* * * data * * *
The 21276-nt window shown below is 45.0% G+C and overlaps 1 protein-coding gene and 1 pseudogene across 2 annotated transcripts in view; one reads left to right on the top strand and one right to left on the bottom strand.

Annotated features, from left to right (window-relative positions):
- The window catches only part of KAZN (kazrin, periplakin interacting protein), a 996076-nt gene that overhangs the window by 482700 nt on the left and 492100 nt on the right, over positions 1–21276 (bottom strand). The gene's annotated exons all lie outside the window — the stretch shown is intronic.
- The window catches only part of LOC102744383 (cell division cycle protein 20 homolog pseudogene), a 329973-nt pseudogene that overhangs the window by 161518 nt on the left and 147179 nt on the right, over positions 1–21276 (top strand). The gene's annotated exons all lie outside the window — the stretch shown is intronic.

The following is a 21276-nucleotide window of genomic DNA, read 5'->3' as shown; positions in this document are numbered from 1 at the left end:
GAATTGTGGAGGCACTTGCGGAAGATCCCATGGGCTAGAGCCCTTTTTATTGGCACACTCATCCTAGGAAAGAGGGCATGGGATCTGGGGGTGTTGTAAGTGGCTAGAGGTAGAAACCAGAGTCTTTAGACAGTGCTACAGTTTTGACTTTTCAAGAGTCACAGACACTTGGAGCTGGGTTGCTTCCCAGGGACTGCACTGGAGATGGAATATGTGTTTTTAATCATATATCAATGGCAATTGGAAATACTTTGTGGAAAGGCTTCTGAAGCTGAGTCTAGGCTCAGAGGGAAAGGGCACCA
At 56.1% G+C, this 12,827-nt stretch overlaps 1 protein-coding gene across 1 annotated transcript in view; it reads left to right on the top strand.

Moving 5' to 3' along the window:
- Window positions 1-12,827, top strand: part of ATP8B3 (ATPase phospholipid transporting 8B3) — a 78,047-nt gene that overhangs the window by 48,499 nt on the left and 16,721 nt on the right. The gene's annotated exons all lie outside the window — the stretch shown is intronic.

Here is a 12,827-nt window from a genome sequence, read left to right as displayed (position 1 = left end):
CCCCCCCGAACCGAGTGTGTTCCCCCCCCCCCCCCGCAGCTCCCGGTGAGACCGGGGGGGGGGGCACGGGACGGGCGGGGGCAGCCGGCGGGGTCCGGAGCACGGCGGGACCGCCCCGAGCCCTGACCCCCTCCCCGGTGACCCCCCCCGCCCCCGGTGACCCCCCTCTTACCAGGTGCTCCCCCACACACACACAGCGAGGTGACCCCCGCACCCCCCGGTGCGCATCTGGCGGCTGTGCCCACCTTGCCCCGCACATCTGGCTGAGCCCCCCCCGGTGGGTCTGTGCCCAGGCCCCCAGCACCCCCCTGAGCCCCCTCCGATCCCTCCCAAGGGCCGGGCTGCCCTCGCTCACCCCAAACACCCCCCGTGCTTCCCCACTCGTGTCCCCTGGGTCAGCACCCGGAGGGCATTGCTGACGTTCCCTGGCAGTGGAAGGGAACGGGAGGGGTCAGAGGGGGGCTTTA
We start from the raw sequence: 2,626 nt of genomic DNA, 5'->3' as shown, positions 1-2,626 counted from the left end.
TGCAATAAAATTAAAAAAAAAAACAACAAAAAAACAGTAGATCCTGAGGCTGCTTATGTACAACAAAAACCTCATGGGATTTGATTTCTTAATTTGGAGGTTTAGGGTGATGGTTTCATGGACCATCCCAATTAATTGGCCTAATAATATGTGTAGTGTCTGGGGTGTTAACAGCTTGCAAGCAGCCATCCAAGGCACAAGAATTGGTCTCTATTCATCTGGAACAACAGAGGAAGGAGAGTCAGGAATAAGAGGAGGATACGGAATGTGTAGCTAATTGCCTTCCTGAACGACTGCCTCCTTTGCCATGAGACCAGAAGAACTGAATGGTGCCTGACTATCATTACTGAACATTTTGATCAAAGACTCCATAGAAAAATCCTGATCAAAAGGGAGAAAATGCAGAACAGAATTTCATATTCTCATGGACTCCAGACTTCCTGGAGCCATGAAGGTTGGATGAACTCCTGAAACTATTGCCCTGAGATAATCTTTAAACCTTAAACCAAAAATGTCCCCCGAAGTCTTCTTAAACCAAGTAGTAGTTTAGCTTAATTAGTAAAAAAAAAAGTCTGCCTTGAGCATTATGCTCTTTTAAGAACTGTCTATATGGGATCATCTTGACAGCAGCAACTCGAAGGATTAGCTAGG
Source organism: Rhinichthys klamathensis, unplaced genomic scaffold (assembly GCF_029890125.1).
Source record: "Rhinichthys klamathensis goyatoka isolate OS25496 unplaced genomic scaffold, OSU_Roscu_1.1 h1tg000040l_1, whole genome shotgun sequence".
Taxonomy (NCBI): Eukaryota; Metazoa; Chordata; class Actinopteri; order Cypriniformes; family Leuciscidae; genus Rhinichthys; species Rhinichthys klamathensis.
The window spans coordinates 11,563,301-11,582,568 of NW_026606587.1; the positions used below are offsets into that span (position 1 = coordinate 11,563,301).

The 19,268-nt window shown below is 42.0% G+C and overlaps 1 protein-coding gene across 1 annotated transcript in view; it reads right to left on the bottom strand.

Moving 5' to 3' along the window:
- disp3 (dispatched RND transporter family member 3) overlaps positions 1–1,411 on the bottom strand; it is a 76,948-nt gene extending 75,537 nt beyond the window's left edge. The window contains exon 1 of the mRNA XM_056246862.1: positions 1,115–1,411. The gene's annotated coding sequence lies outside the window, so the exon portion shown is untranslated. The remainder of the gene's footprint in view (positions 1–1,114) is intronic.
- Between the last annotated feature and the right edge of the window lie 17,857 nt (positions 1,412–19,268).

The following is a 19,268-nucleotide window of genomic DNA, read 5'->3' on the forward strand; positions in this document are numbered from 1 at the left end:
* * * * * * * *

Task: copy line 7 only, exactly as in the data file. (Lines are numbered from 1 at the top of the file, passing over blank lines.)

At 56.1% G+C, this 12,827-nt stretch overlaps 1 protein-coding gene across 1 annotated transcript in view; it reads left to right on the top strand.